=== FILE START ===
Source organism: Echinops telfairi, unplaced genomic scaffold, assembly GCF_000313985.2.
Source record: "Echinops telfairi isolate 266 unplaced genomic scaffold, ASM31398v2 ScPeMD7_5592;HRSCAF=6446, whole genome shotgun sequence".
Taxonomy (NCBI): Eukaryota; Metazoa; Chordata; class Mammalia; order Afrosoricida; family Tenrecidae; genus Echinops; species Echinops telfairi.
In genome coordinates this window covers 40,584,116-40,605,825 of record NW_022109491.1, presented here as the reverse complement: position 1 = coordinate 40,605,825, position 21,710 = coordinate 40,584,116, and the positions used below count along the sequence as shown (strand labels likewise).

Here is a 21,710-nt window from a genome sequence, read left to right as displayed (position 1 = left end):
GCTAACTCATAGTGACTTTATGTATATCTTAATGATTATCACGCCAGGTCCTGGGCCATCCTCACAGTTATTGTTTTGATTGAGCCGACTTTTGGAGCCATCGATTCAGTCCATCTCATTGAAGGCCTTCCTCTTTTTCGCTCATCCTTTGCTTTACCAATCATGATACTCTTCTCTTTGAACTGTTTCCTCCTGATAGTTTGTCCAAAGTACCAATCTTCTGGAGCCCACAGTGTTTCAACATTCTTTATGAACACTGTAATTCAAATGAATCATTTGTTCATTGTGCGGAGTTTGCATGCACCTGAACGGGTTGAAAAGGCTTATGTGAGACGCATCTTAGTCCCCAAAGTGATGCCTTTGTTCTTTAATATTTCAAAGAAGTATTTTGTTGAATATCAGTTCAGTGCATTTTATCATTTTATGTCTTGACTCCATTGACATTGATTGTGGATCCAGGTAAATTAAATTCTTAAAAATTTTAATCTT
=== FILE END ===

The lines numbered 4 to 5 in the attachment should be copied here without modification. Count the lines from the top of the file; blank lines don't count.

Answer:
In genome coordinates this window covers 40,584,116-40,605,825 of record NW_022109491.1, presented here as the reverse complement: position 1 = coordinate 40,605,825, position 21,710 = coordinate 40,584,116, and the positions used below count along the sequence as shown (strand labels likewise).

Here is a 21,710-nt window from a genome sequence, read left to right as displayed (position 1 = left end):